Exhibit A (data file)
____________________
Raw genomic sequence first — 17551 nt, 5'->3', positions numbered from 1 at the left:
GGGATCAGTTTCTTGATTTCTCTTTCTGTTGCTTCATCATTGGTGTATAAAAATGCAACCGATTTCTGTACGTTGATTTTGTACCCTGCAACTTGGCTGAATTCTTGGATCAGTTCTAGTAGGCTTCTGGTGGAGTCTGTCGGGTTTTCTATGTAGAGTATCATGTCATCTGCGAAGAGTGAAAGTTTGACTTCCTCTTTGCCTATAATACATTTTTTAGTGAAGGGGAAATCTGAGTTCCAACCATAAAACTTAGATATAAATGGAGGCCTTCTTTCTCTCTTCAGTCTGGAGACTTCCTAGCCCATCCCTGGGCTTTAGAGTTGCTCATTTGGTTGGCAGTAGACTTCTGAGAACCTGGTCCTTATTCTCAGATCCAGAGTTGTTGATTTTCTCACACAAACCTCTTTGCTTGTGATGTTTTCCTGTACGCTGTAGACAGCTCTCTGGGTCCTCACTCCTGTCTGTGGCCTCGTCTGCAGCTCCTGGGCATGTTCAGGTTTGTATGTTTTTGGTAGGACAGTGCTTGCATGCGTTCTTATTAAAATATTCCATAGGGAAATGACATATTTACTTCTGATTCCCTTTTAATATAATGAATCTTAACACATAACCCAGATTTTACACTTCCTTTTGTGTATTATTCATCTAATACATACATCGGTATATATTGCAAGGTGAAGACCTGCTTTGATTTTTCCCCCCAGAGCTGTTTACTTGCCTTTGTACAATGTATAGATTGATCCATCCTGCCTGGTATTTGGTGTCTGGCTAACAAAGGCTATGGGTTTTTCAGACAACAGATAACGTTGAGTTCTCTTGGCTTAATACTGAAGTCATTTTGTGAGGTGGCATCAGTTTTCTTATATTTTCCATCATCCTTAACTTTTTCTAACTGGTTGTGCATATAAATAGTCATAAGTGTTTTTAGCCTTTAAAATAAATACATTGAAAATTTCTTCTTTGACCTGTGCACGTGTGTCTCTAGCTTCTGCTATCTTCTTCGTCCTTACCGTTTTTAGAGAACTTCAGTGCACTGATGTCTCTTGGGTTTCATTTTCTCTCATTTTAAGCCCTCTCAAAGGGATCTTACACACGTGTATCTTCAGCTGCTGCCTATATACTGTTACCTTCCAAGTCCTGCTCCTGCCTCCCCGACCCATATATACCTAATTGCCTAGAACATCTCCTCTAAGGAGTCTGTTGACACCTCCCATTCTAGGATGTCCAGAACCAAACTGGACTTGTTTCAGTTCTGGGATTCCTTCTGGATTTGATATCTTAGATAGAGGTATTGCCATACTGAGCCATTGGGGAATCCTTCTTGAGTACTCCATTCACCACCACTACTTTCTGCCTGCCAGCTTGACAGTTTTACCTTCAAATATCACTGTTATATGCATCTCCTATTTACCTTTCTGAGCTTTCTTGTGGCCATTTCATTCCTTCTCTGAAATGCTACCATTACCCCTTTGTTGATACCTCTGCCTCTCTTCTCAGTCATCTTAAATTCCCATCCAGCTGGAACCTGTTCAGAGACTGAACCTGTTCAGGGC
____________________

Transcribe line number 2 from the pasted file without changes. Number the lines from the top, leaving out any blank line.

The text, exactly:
GGGATCAGTTTCTTGATTTCTCTTTCTGTTGCTTCATCATTGGTGTATAAAAATGCAACCGATTTCTGTACGTTGATTTTGTACCCTGCAACTTGGCTGAATTCTTGGATCAGTTCTAGTAGGCTTCTGGTGGAGTCTGTCGGGTTTTCTATGTAGAGTATCATGTCATCTGCGAAGAGTGAAAGTTTGACTTCCTCTTTGCCTATAATACATTTTTTAGTGAAGGGGAAATCTGAGTTCCAACCATAAAACTTAGATATAAATGGAGGCCTTCTTTCTCTCTTCAGTCTGGAGACTTCCTAGCCCATCCCTGGGCTTTAGAGTTGCTCATTTGGTTGGCAGTAGACTTCTGAGAACCTGGTCCTTATTCTCAGATCCAGAGTTGTTGATTTTCTCACACAAACCTCTTTGCTTGTGATGTTTTCCTGTACGCTGTAGACAGCTCTCTGGGTCCTCACTCCTGTCTGTGGCCTCGTCTGCAGCTCCTGGGCATGTTCAGGTTTGTATGTTTTTGGTAGGACAGTGCTTGCATGCGTTCTTATTAAAATATTCCATAGGGAAATGACATATTTACTTCTGATTCCCTTTTAATATAATGAATCTTAACACATAACCCAGATTTTACACTTCCTTTTGTGTATTATTCATCTAATACATACATCGGTATATATTGCAAGGTGAAGACCTGCTTTGATTTTTCCCCCCAGAGCTGTTTACTTGCCTTTGTACAATGTATAGATTGATCCATCCTGCCTGGTATTTGGTGTCTGGCTAACAAAGGCTATGGGTTTTTCAGACAACAGATAACGTTGAGTTCTCTTGGCTTAATACTGAAGTCATTTTGTGAGGTGGCATCAGTTTTCTTATATTTTCCATCATCCTTAACTTTTTCTAACTGGTTGTGCATATAAATAGTCATAAGTGTTTTTAGCCTTTAAAATAAATACATTGAAAATTTCTTCTTTGACCTGTGCACGTGTGTCTCTAGCTTCTGCTATCTTCTTCGTCCTTACCGTTTTTAGAGAACTTCAGTGCACTGATGTCTCTTGGGTTTCATTTTCTCTCATTTTAAGCCCTCTCAAAGGGATCTTACACACGTGTATCTTCAGCTGCTGCCTATATACTGTTACCTTCCAAGTCCTGCTCCTGCCTCCCCGACCCATATATACCTAATTGCCTAGAACATCTCCTCTAAGGAGTCTGTTGACACCTCCCATTCTAGGATGTCCAGAACCAAACTGGACTTGTTTCAGTTCTGGGATTCCTTCTGGATTTGATATCTTAGATAGAGGTATTGCCATACTGAGCCATTGGGGAATCCTTCTTGAGTACTCCATTCACCACCACTACTTTCTGCCTGCCAGCTTGACAGTTTTACCTTCAAATATCACTGTTATATGCATCTCCTATTTACCTTTCTGAGCTTTCTTGTGGCCATTTCATTCCTTCTCTGAAATGCTACCATTACCCCTTTGTTGATACCTCTGCCTCTCTTCTCAGTCATCTTAAATTCCCATCCAGCTGGAACCTGTTCAGAGACTGAACCTGTTCAGGGC